Friday, November 13, 2009


Obscurity of the Day: What Can a Poor Woman Do?

Harry Lewis had one of those styles that is easiest to describe in terms of his contemporaries. Take equal measures of F.M. Howarth and William Marriner, then combine with a dollop of Nell Brinkley. Harry liked to apply his skills to drawing pretty girls, or at least what a pretty girl might look like if she had a giant head (or are those normal size heads on tiny, withered bodies? Such existential questions no doubt plagued him as they do me).

His odd creations were all over the Hearst papers for a short while, mostly confined to 1909-10. What Can a Poor Woman Do? was his longest-running strip in the period, it ran in the New York Journal from April 16 1909 to September 8 1910.

Lewis' work also popped up frequently in the humor magazines and he was a mainstay with his newspaper Sunday magazine illustrations.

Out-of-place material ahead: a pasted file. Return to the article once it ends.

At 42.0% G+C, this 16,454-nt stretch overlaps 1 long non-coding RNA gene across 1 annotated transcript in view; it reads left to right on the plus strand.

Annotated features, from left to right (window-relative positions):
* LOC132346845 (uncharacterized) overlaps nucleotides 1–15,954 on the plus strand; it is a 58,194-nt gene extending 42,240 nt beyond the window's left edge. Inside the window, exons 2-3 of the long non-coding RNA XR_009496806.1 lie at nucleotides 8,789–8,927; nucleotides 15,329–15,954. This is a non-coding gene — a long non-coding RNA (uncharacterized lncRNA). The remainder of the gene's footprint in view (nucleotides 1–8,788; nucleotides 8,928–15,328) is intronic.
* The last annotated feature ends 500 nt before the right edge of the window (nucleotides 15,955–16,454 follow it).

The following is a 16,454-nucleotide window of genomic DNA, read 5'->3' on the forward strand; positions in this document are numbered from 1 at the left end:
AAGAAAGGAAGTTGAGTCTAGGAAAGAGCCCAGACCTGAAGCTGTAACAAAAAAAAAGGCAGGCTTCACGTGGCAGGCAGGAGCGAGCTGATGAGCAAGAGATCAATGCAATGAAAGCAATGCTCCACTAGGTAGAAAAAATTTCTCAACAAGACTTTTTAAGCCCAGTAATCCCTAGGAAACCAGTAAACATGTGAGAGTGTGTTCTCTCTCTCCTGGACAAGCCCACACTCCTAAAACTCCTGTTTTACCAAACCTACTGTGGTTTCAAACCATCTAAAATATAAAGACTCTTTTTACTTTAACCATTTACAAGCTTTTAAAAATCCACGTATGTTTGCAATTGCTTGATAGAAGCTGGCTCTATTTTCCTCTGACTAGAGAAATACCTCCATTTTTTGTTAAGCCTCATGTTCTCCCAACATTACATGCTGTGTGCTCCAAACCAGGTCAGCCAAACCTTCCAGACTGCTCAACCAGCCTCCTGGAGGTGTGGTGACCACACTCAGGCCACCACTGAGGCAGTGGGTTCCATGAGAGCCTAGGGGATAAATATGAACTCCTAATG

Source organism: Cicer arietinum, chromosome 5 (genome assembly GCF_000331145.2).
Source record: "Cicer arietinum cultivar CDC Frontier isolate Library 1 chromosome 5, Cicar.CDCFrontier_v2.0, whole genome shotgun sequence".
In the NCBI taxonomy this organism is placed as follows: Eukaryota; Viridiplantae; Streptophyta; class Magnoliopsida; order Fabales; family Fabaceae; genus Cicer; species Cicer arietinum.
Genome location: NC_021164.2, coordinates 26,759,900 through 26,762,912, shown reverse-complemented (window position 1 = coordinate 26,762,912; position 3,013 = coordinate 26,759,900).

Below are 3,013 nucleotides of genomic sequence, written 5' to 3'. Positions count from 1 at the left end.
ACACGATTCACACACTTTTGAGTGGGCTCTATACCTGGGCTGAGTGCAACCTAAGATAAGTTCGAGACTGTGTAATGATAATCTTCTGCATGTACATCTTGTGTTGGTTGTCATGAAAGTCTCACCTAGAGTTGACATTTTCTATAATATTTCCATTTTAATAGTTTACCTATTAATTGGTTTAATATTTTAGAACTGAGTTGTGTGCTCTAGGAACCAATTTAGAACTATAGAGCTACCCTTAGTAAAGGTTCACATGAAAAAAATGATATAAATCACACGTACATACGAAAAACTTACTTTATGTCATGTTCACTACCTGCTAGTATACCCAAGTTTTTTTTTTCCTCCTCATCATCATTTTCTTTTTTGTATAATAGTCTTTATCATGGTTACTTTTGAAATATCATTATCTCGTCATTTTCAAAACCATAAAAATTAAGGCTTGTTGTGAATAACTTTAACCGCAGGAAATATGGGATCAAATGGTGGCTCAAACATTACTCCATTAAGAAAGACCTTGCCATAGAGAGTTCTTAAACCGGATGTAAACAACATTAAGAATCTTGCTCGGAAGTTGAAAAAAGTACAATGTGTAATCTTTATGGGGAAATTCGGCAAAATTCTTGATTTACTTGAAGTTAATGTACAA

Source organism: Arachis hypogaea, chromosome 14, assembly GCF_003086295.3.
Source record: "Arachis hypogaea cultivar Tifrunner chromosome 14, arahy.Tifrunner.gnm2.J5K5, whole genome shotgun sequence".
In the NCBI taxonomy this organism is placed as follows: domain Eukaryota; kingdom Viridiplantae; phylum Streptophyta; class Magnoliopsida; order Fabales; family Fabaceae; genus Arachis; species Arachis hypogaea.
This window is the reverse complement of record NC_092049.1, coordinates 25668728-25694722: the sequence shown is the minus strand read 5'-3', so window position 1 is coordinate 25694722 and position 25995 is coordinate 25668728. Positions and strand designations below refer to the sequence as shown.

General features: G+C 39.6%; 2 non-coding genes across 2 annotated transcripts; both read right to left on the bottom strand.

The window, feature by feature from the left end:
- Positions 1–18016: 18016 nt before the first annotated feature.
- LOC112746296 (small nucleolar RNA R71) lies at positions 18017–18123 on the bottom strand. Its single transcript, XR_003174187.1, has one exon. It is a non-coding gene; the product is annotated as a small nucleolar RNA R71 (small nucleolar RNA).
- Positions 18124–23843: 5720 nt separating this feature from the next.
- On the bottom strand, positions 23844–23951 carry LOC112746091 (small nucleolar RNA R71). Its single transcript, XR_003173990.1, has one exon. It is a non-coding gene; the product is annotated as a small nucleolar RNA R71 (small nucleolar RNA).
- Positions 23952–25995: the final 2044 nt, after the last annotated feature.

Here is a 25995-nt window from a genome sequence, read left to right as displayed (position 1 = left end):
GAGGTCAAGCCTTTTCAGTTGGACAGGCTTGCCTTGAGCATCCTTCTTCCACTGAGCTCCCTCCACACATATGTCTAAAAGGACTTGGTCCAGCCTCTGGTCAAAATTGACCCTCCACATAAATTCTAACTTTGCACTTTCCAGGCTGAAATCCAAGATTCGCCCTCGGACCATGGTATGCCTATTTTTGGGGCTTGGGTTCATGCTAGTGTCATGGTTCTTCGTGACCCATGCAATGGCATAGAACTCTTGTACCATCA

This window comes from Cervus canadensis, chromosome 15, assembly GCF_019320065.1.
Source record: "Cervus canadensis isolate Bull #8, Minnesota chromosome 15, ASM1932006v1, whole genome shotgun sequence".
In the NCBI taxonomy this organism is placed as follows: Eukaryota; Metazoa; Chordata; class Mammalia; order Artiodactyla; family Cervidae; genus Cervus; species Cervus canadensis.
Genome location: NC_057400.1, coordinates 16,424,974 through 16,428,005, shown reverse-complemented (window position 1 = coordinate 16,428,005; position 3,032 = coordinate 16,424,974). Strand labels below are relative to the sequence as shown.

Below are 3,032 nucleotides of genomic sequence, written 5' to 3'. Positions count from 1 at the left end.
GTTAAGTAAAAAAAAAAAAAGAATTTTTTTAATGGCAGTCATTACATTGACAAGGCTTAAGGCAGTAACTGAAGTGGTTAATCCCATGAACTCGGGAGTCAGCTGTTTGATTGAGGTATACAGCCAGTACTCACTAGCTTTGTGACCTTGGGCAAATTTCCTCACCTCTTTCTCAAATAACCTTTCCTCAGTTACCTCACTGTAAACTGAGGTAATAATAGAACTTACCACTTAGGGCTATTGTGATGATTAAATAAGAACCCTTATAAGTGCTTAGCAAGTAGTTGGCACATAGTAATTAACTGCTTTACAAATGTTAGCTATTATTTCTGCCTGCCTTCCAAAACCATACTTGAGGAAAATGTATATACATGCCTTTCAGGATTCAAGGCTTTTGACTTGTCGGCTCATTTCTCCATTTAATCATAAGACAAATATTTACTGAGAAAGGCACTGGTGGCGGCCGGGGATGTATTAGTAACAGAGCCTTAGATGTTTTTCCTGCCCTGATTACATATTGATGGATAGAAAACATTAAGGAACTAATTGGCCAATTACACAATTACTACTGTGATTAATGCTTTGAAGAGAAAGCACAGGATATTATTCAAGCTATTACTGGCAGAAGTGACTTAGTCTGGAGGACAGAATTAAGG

Hello, Allan----So why was it important that we know that the bolt of cloth was moved to the man's room? Then the girls are hanging out in the husband's room, I suppose? ----Cole Johnson.
I get the feeling when I'm reading these that I'm looking at Betty Boop's less well endowed grandmother ...
Kinda looked to me like Lewis started out with a different gag in mind, then switched gears. Since it ended up a pretty weak gag anyway, the original idea must have really been a stinker.
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